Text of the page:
We left early the next morning and went back into the city. It was a cold day, so most of our time was spent in small shops and restaurants to escape the cold. We wandered around a bit until we found a place to eat. After getting lunch, we sat inside a church to warm up. We were admiring the beautiful cathedral and stained glass when, suddenly, we heard a loud explosion outside. At first, it was far away, but it soon got closer and closer until it was deafening and continuous. My first thought was, “Oh my gosh, we are going to die.” Then my thoughts went elsewhere. “My poor mom. My whole family is going to wonder what happened to me.” For a brief moment, I thought about our professor and how this would affect BYU and their future study abroad programs. My thoughts were interrupted when I began to look around at my friends and realized that my friend, Spencer, was missing. He had gone outside to see what was going on. We all began to panic as we looked for Spencer. When he didn’t come back after what seemed like an eternity, we went out to look for him. Once we got outside, we saw that what looked like thousands of people were in the streets for some kind of protest. They were all yelling and holding signs we couldn’t read because they were in a different language. Then we were able to see what the source of the loud noise was. The angry group of protestors were throwing smoke bombs. The bombs were being thrown from every direction, people were yelling and chanting, and police with full body armor surrounded the mob.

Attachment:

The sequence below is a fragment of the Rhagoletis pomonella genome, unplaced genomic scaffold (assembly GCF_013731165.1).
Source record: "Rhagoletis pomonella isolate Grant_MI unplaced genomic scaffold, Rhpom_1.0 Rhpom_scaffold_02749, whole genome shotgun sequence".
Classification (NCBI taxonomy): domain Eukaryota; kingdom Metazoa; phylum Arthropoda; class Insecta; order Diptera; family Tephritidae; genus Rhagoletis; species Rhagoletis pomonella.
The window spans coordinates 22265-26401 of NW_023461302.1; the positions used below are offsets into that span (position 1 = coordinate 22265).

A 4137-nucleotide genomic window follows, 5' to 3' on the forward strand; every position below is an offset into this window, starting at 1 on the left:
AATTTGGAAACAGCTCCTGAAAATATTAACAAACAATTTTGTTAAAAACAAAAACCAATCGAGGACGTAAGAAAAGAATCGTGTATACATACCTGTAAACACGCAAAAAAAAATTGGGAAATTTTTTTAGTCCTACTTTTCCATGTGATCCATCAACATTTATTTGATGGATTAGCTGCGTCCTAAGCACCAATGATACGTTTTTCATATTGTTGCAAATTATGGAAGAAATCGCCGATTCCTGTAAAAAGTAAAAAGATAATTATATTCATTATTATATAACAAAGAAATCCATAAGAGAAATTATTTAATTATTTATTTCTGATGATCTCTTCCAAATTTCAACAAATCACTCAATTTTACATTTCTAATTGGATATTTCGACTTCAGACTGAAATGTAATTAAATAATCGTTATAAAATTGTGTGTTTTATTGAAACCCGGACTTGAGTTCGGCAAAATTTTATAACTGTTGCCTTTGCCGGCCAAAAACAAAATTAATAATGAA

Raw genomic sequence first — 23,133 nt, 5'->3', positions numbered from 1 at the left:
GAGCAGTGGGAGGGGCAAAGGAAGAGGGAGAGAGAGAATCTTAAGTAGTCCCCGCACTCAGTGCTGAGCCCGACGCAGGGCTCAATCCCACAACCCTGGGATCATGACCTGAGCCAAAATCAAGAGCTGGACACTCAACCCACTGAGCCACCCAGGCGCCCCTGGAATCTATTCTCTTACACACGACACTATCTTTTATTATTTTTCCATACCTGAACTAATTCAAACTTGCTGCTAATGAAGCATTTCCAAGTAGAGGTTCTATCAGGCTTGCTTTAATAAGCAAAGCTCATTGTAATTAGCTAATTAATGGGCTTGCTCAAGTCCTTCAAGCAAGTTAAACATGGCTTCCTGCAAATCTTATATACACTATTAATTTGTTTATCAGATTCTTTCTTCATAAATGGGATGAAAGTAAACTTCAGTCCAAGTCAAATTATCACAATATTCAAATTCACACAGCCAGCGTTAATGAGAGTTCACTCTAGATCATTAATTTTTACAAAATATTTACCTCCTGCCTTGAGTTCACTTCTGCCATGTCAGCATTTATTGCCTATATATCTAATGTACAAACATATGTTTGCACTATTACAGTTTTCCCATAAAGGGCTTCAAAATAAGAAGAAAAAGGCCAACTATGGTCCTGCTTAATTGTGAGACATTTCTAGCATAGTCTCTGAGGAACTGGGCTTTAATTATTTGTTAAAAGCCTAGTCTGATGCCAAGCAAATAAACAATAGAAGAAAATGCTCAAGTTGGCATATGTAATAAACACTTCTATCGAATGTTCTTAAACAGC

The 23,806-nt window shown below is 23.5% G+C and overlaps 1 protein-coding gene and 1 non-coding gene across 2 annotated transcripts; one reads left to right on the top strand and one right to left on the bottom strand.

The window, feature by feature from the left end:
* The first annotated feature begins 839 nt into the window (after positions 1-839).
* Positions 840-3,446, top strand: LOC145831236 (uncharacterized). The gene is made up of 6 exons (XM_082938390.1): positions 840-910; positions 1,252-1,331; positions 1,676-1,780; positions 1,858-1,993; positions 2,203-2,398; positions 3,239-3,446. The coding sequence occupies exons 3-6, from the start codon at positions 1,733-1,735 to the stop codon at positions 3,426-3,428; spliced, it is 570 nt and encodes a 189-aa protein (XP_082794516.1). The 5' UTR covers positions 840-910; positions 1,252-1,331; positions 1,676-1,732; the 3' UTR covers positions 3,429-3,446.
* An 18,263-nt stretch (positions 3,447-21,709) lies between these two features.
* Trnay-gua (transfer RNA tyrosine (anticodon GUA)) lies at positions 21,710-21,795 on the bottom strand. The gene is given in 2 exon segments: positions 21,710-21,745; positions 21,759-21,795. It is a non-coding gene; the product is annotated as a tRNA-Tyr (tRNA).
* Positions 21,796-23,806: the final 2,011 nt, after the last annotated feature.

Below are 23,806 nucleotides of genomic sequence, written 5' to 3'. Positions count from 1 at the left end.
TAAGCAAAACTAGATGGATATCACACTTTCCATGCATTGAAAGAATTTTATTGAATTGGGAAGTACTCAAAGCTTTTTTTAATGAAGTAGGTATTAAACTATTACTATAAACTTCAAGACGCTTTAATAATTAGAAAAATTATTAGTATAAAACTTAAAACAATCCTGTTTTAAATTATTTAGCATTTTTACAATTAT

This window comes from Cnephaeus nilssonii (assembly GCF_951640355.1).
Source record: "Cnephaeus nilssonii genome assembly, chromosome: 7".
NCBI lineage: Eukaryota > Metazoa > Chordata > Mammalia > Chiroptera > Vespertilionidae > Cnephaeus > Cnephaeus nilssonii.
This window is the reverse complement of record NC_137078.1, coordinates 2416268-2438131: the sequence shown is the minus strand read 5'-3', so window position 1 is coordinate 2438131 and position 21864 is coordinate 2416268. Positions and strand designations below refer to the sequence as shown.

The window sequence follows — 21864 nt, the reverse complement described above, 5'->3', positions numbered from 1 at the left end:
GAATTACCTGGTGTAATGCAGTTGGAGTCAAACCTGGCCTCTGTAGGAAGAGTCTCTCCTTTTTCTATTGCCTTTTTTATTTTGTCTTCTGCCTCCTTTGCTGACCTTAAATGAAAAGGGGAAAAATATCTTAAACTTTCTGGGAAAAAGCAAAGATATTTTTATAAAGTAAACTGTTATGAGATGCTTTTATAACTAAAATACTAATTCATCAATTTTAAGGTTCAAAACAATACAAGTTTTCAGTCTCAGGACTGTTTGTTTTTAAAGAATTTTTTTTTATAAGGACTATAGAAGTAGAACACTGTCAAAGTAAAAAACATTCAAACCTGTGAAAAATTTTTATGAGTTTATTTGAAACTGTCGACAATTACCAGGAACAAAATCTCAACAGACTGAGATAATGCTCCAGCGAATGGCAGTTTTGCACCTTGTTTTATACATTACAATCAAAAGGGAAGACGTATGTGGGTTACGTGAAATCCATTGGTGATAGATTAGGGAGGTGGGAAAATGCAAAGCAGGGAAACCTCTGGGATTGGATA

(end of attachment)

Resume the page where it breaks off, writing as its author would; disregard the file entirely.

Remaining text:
I was terrified; it felt like I was in a movie. I yelled for Spencer, but I was unable to find him. It was getting too chaotic so I grabbed onto the person who was closest to me and took cover in a souvenir shop. The person I’d grabbed happened to be my friend Savannah. We got into the shop, and we were both very upset and nervous. We stayed near the door in hopes that we would see Spencer, and, sure enough, we saw him slip back into the church just before they locked the door. My heart sank as I saw the doors close with Spencer inside. He was locked in. We were the only two who knew where he was, and we were worried for his safety so we chose to stay and wait for him until the doors opened again. At this point, Savannah and I were both crying. We were worried about Spencer, and we were worried for our own lives. We were so unsure of what was going to happen. I thought about my family again and how sad they were going to be, I thought about all the things that I wasn’t going to get to do in my life since it would be cut short. Savannah and I sat staring at the church not knowing what to do when I just started to pray out loud. I prayed for peace as we entered what I thought was going to be the end of our lives. As I prayed through the tears, Savannah grabbed my arm to motion for me to look up.
The doors had begun to open again, and we were reunited with Spencer. It seemed like hours had passed before the mob moved down the street and we felt safe to go back out to go back to our Airbnb.
While this was such a scary part of my time abroad, it did not take away from how much I loved the trip. I think it taught me a few valuable lessons. I learned that life is precious and so are those around you. In addition, I learned that prayer can make such a difference. Whether you believe in a God or not, thinking there is a higher being who cares about me and my well being was a blessing in that moment. I wouldn’t change that experience for the world. I’m sure I would think differently if the story had ended another way, but we were all safe and loved the time we spent in Europe.